Go Directly To Jihad, Do Not Pass Gitmo

Everyone, it seems, from Human Rights Watch  to Amnesty International  to Hollywood  and even to former Secretary of State Colin Powell, is upset with our treatment of Guantanamo detainees and thinks GTMO should be closed. 

Here are the facts:

(1) a large number, perhaps a majority, of GTMO detainees have already been released; and

(2) a good number of those have returned to their deadly jihadi ways, where by their own words "jihad" means "we will attack them in the US and Britain until they either accept Islam or agree to pay jizya." 

And now there is a connection to the Bhutto assassination.

In mid-2005, NPR reported that, "at its height, Guantanamo Bay held about 750 prisoners."  By the spring of 2006, 538 Guantanamo detainees had been released .  By the summer of 2007, the Pentagon reported that "at least 30 former GTMO detainees have taken part in anti-coalition militant activities after leaving U.S. detention."  Since "the US government does not generally track ex-GTMO detainees after repatriation or resettlement," one could surmise that those 30 were only a fraction of former detainees who have returned to militant activities or other anti-US activities.

Why did we release them?  They lied, and we apparently could not prove otherwise. 

"These former detainees successfully lied to US officials, sometimes for over three years.  Many detainees later identified as having returned to fight against the U.S. with terrorists falsely claimed to be farmers, truck drivers, cooks, small-scale merchants, or low-level combatants.  Other common cover stories include going to Afghanistan to buy medicines, to teach the Koran, or to find a wife.  Many of these stories appear so often, and are subsequently proven false that we can only conclude they are part of their terrorist training."
One of those 30 released was Abdullah Mehsud. 

"After his release he went back to the fight, becoming a militant leader within the Mehsud tribe in southern Waziristan...  In mid-October 2004, Mehsud directed the kidnapping of two Chinese engineers in Pakistan...  In July 2007, Mehsud carried out a suicide bombing as Pakistani Police closed in on his position.  Over 1,000 people are reported to have attended his funeral services."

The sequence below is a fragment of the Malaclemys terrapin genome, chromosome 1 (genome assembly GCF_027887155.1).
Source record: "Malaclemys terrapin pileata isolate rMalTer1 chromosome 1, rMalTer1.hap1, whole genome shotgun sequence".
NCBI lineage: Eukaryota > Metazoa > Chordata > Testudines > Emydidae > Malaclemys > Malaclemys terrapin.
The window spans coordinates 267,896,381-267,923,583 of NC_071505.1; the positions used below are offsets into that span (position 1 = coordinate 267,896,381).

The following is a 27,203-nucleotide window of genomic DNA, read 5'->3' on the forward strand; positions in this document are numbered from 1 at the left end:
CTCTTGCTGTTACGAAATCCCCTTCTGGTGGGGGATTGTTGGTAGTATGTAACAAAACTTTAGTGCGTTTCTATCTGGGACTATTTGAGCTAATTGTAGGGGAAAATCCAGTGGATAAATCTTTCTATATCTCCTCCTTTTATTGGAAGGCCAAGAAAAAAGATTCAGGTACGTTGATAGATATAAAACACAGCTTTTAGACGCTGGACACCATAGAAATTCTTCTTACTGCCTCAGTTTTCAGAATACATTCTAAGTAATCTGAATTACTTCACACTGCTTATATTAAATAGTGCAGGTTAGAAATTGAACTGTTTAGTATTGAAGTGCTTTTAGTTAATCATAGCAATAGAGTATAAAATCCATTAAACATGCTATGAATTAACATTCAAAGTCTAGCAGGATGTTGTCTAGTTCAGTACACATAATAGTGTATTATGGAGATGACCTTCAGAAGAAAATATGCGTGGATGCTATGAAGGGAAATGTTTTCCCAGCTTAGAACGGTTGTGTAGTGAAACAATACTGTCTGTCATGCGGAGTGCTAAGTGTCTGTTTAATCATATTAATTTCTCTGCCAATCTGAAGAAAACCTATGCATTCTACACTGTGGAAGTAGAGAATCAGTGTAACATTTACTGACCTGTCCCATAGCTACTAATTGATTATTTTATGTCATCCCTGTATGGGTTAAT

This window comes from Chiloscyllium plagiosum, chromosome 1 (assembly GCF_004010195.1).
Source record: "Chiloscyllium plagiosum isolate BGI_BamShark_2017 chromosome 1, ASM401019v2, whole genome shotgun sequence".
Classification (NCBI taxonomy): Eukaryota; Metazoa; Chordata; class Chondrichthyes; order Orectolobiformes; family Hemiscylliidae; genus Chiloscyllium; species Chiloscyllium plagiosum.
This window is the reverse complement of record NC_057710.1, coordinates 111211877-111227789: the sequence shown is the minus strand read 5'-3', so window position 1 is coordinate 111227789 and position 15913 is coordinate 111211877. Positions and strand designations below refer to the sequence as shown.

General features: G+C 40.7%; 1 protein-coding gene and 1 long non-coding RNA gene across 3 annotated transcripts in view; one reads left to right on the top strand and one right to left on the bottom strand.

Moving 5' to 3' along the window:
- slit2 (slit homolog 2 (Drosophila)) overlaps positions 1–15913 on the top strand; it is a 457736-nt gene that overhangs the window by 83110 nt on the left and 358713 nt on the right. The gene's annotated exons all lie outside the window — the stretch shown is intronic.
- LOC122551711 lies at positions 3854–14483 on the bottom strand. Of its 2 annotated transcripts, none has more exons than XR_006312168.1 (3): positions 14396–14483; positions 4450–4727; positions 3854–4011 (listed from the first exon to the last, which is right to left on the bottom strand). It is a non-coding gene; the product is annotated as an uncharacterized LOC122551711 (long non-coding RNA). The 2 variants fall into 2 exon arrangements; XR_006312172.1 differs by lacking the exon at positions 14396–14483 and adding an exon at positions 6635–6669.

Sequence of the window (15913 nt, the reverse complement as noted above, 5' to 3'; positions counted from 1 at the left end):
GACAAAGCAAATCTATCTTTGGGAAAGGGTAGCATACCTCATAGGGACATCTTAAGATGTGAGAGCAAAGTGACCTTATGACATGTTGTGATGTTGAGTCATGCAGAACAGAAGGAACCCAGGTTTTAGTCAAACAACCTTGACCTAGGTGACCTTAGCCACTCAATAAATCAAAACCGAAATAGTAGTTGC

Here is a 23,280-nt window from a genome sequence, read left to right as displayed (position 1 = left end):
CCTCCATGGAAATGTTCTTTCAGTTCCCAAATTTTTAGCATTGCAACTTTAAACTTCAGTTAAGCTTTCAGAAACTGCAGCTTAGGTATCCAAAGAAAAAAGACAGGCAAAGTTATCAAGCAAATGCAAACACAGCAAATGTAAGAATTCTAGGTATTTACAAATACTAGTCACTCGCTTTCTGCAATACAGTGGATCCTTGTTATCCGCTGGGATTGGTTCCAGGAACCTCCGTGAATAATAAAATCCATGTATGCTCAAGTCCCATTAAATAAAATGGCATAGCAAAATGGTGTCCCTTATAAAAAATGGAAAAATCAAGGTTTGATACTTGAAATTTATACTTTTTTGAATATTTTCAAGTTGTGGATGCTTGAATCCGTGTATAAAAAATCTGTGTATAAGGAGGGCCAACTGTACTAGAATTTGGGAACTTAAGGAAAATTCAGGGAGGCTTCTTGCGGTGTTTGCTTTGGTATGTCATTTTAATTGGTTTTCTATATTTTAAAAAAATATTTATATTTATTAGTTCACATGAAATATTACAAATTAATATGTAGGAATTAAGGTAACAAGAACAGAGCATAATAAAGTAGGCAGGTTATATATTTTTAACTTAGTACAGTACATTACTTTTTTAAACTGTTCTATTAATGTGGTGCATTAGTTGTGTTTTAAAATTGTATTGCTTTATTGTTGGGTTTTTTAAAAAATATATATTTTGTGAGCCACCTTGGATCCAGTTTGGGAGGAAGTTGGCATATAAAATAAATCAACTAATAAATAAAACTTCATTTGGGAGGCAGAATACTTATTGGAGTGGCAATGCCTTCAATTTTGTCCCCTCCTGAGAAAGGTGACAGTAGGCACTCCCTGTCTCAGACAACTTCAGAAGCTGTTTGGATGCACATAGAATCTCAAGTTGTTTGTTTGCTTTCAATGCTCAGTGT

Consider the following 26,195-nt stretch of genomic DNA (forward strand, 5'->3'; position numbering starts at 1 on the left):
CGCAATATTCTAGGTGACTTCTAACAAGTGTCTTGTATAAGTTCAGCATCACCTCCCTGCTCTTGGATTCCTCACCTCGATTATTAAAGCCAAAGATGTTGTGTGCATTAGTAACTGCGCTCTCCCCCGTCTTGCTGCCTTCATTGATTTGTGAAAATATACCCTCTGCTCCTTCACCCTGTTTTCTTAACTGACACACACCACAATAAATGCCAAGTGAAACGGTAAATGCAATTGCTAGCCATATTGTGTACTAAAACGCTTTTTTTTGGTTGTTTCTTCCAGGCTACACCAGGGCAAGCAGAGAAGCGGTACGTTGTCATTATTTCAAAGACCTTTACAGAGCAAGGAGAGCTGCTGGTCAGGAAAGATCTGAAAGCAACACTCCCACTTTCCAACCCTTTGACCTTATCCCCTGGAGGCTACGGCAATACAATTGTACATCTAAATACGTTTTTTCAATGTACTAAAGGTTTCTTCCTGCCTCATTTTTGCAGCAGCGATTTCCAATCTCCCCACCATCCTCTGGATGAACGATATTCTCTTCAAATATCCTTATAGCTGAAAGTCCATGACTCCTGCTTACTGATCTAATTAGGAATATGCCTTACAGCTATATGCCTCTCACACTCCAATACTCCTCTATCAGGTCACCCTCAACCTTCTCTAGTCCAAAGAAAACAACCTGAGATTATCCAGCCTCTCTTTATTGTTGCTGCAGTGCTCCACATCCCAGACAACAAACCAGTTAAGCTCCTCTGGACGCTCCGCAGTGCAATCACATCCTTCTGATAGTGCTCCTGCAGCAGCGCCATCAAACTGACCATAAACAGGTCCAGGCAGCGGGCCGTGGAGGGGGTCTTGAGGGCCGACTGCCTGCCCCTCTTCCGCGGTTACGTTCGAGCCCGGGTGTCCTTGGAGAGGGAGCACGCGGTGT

Abdullah had a little brother, Baitullah:

"Until 2005, Baitullah lived in the shadow of his daring and charismatic brother, Abdullah Mehsud, who, with his long black hair, was considered a terrorist rock star.  Abdullah fought with the Taliban in Afghanistan against the Northern Alliance and in 1996 lost a leg when he stepped on a land mine.  He was taken captive by warlord Abdul Rashid Dostum who turned him over to American forces.  Abdullah Mehsud was sent to Camp Delta at Guantanamo Bay Naval Base in Cuba and held for two years, insisting the whole time that he was just an innocent tribesman." 
After Abdullah's death, Baitullah took over the Mehsud operation:

"Baitullah commands a force of 20,000 to 30,000 fighters in the tribal areas of northwest Pakistan.  He has dispatched suicide bombers to kill Pakistani police and soldiers in Swat, Kohat, Bannu, Dera Ismail Khan, and Peshawar.  On August 30, his forces brazenly captured 213 Pakistani soldiers and held them hostage for two months until his demands were met." 

According to the BBC , Baitullah

"is said to operate under a legendary Afghan Taleban commander, Jalaluddin Haqqani.  Jalaluddin Haqqani is believed to have helped Osama Bin Laden escape US bombing in Afghanistan's Tora Bora mountains in early 2002."
But most recently, Baitullah has been implicated in the assassination of Benazir Bhutto. According to Anthony Bruno, Baitullah said in an interview with the BBC,
"Allah on 480 occasions in the Holy Koran extols Muslims to wage jihad. We only fulfill God's orders. Only jihad can bring peace to the world...We will continue our struggle until foreign troops are thrown out. Then we will attack them in the US and Britain until they either accept Islam or agree to pay jizya (a tax in Islam for non-Muslims living in an Islamic state)."
If these are the types of people already released from GTMO for insufficient evidence, what does that say about those still held there?  They did not just happen to be in Pakistan or Afghanistan for a wedding.  They lie, they kill, they torture.  And they do it on scales that can topple governments and democratic movements, and that is exactly their intention.  In short, they are as dangerous as anyone could possibly be.  Yet critics of the U.S. want to set them free.

Once again, the U.S. gets blamed for being too harsh, when it has really been to lenient.
 
Randall Hoven can be reached at randall.hoven@gmail.com.